Evangelization as It Used to Be September 28, 2016Posted by Tantumblogo in awesomeness, Basics, catachesis, Ecumenism, General Catholic, Glory, Grace, history, manhood, priests, sanctity, Society, Tradition, true leadership, Virtue.
From the book A Saint Among Us on Servant of God Fr. Emil Kapaun, a little blast from the Catholic past:
Seminarian Kapaun spent many evenings reaching out to souls in this novel bit of outreach and apologetics back in the late 1930s. I think this is a brilliant idea, though it might go over as well today as it did then, given the increasing hostility towards any form of Christianity held by growing numbers of souls.
I think this form of evangelizing is superior to most of today’s technology-enabled efforts by priests to do similar work for the following reasons:
- It is much easier to blow off a blog post or Youtube video than someone standing in your presence
- Interaction and argumentation are much easier, and much better conducted, face to face than over the internet or even radio
- There is no substitute for human interaction, where a soul could, hopefully, experience the warmth and charity of a devout priest, seminarian, or religious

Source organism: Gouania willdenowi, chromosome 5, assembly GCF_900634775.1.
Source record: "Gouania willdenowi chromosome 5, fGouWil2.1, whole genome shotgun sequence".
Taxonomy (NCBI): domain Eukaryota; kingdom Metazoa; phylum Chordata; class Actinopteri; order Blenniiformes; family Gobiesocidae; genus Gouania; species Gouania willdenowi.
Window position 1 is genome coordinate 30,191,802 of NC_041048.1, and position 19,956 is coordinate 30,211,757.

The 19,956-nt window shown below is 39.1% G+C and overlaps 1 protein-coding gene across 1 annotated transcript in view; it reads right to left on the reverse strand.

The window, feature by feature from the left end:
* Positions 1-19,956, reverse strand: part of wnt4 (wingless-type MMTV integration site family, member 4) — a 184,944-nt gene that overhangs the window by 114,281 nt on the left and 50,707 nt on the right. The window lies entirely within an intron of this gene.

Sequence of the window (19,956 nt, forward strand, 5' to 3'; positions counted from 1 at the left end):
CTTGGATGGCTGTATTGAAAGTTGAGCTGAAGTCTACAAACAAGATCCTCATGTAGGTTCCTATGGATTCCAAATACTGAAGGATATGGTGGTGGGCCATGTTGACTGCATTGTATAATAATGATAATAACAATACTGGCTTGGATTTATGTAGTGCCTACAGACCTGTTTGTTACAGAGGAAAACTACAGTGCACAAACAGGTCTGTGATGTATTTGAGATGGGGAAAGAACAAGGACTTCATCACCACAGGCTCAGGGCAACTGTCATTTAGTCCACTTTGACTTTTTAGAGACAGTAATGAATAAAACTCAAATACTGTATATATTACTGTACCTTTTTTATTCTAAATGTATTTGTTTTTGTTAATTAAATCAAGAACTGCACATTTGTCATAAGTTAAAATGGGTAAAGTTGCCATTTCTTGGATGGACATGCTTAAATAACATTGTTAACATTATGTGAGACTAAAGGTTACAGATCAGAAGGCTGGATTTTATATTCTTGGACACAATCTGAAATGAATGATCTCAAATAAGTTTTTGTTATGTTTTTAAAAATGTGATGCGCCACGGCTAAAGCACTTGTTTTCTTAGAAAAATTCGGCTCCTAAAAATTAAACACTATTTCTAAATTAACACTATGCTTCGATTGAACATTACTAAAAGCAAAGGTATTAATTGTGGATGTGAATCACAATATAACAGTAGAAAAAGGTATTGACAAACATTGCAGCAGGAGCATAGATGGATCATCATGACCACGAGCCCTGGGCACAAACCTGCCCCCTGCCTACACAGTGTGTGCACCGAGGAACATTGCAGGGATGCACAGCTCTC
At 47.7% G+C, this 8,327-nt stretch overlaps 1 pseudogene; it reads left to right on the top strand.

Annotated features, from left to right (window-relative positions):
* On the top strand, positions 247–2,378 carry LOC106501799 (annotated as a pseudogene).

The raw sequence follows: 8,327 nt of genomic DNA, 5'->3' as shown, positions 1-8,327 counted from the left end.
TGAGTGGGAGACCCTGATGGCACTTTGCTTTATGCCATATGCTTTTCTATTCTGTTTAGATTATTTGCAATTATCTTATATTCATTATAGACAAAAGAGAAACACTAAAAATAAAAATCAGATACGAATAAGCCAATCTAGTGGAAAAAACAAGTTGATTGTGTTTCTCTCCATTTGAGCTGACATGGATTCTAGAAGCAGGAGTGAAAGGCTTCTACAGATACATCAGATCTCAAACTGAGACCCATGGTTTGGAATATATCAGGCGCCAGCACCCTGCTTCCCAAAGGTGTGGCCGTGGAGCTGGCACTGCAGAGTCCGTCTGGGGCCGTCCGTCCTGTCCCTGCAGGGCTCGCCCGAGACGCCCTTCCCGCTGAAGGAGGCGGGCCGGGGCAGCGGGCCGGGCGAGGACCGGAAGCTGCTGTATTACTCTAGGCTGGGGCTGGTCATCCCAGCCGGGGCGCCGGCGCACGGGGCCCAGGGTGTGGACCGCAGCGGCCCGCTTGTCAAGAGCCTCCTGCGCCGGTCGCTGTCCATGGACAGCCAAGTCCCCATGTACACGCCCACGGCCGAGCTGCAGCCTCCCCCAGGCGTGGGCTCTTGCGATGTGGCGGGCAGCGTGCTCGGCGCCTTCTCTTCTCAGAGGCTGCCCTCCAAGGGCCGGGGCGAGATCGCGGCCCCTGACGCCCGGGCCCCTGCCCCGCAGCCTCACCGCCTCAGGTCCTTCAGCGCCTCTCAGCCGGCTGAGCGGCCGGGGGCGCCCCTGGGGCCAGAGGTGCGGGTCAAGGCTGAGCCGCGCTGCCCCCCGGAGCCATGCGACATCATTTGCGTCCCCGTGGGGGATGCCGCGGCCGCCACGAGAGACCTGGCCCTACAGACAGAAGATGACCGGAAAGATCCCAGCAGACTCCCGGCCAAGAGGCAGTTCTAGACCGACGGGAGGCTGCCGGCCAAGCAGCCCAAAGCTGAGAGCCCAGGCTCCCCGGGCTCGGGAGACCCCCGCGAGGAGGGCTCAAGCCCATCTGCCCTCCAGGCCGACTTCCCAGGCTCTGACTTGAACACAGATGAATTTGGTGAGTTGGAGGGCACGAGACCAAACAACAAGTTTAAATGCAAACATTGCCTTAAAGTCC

- This is also excellent training for a real-life apostolate, having to interact on the fly with people who may be hostile, questioning, or simply ignorant.
Downsides to this approach include:
- It’s much more challenging to interact with doubtful or hostile souls face to face than over the internet
- It’s demanding of priest’s/seminarian’s time
- It may reach fewer people than a blog, social media, or other “modern” means
- It takes a true man to stand in public and declare his faith, and all the supports for it. Not sure how many of those are around anymore
But, for all that, I think this kind of personal interaction, necessary at the time due to lack of technology, is still superior to most of today’s attempts at the same. I’d love to see our priests witnessing in public more than they do at present. Of course, some of that absence here locally has been due to deliberate diocesan policy. Perhaps that will change to a more fortuitous approach in the near future, too.
What do you think?